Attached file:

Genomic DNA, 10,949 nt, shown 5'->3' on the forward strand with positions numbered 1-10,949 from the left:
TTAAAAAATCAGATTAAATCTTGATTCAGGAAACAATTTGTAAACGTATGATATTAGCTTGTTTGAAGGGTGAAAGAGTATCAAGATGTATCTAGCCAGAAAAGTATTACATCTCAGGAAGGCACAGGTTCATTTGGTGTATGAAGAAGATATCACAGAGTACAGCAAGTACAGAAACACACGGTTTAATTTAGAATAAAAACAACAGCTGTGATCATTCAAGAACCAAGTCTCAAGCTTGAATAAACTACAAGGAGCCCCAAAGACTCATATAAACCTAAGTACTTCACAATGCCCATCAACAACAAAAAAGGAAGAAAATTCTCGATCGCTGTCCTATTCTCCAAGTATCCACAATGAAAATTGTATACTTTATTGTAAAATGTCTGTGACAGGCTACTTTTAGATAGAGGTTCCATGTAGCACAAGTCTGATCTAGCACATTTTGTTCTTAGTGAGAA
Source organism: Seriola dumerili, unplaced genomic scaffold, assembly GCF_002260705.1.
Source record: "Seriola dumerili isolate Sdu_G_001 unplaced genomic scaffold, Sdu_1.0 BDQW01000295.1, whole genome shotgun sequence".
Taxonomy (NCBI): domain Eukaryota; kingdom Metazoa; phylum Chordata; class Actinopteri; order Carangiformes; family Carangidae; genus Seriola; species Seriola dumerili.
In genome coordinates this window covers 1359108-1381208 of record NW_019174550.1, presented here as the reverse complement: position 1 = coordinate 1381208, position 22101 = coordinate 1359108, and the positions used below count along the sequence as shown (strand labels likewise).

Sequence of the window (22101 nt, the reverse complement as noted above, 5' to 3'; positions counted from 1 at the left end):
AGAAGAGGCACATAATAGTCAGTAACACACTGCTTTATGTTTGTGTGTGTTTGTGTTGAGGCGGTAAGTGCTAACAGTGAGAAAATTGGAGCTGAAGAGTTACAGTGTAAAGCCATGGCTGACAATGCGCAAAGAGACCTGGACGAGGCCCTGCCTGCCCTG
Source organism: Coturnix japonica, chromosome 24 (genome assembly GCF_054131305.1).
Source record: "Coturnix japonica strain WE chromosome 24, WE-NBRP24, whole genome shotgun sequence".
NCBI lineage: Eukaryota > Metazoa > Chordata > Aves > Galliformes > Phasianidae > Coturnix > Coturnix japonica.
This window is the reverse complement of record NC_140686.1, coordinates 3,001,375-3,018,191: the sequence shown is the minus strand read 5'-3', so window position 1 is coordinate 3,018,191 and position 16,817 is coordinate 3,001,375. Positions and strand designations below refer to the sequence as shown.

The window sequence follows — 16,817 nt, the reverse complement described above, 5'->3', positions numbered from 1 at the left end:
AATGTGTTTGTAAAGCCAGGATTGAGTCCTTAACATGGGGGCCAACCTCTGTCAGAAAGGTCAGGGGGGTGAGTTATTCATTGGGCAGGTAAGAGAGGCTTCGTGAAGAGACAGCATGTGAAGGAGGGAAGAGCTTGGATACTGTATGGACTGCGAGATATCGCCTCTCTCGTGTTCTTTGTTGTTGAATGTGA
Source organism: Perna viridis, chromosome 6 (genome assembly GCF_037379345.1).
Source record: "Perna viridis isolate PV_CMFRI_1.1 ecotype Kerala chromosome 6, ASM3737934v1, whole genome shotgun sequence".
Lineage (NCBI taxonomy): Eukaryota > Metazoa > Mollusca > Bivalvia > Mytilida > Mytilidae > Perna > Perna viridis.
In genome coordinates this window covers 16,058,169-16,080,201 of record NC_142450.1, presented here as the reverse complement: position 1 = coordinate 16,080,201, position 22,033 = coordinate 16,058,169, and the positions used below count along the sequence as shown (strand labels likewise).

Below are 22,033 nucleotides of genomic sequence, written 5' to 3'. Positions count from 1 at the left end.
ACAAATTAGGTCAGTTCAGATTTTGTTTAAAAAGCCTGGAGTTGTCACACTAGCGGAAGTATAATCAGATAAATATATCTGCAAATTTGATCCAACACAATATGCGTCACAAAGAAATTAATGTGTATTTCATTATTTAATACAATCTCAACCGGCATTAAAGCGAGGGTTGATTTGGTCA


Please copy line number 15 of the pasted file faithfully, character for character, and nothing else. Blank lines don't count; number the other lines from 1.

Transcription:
Source organism: Perna viridis, chromosome 6 (genome assembly GCF_037379345.1).